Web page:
Background: Fear of a breast cancer recurrence is the most prevalent and disruptive source of distress for long-term survivors and their partners. However, few studies have focused on predictors of fear of recurrence. The aim of this study is to test the efficacy of the Social Cognitive Processing Theory (SCPT) in predicting fear of recurrence in long-term breast cancer survivors diagnosed at age 45 years or younger and their partners. Methods: In a large cross-sectional study, breast cancer survivors (n = 222) 3–8 years from diagnosis and their partners completed a survey assessing demographic characteristics, fear of recurrence, social constraints, and cognitive processing (intrusive thoughts and cognitive avoidance). Mediation analyses were conducted for survivors and partners separately to determine if cognitive processing would mediate the relationship between social constraints and fear of recurrence. Results: Cognitive processing mediated the relationship between social constraints and fear of recurrence both for survivors [F(3,213) = 47.541, R2 = 0.401, p < 0.001] and partners [F(3,215) = 27.917, R2 = 0.280, p < 0.001). Demographic variables were not significant predictors of fear of recurrence. Conclusions: As predicted, cognitive processing mediated the relationship between social constraints and fear of recurrence. Results expand the utility of the SCPT in long-term survivors and their partners by supporting its use in intervention design.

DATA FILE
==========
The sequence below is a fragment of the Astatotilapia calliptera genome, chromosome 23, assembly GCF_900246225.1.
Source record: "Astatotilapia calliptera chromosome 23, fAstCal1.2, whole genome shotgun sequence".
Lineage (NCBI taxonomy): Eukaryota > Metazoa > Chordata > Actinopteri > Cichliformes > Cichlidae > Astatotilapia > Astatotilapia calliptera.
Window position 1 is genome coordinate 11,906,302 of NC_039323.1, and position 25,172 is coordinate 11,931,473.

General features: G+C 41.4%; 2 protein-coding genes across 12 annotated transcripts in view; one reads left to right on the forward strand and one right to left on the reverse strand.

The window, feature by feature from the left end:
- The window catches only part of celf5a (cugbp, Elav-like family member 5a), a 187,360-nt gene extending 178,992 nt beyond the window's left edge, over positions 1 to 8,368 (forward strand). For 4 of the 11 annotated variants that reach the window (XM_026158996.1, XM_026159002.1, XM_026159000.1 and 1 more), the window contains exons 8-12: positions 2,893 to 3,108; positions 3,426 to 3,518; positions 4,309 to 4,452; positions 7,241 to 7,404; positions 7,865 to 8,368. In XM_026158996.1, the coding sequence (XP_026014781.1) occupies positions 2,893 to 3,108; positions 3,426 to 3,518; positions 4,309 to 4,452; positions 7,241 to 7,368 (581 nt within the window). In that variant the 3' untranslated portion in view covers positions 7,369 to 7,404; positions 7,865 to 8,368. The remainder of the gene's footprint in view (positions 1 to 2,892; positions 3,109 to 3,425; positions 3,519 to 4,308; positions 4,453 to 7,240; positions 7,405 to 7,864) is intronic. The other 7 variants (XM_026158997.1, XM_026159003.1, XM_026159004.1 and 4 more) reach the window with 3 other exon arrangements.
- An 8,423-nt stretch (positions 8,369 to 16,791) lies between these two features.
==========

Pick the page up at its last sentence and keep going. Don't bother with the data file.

ASJC Scopus subject areas
- Experimental and Cognitive Psychology
- Psychiatry and Mental health